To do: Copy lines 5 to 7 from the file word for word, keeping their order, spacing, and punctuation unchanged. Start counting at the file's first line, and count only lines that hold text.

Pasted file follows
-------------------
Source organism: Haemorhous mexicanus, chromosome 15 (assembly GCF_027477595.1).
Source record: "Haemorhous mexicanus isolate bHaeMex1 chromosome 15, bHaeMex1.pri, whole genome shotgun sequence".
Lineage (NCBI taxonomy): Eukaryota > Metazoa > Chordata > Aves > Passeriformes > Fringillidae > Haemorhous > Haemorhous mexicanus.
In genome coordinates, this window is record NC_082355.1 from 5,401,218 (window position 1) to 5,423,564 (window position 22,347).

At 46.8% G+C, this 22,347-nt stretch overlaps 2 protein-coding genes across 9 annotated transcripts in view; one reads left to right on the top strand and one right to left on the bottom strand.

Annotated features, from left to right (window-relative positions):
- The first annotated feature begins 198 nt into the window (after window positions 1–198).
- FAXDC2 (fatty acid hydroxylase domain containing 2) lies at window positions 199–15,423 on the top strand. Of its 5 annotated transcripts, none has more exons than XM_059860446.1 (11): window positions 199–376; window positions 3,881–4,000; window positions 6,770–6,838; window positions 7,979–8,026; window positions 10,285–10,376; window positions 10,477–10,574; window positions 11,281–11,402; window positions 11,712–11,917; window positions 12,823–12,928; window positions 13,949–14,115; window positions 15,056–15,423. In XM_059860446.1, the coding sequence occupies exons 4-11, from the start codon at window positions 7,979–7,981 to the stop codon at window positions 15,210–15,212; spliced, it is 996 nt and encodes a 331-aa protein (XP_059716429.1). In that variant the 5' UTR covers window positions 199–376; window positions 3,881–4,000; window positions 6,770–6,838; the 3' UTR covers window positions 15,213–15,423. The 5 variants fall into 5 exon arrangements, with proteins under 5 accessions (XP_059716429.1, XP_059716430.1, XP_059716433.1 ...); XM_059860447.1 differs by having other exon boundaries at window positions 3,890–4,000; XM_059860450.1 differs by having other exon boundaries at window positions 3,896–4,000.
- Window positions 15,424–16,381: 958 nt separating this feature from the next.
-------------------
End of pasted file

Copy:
At 46.8% G+C, this 22,347-nt stretch overlaps 2 protein-coding genes across 9 annotated transcripts in view; one reads left to right on the top strand and one right to left on the bottom strand.

Annotated features, from left to right (window-relative positions):
- The first annotated feature begins 198 nt into the window (after window positions 1–198).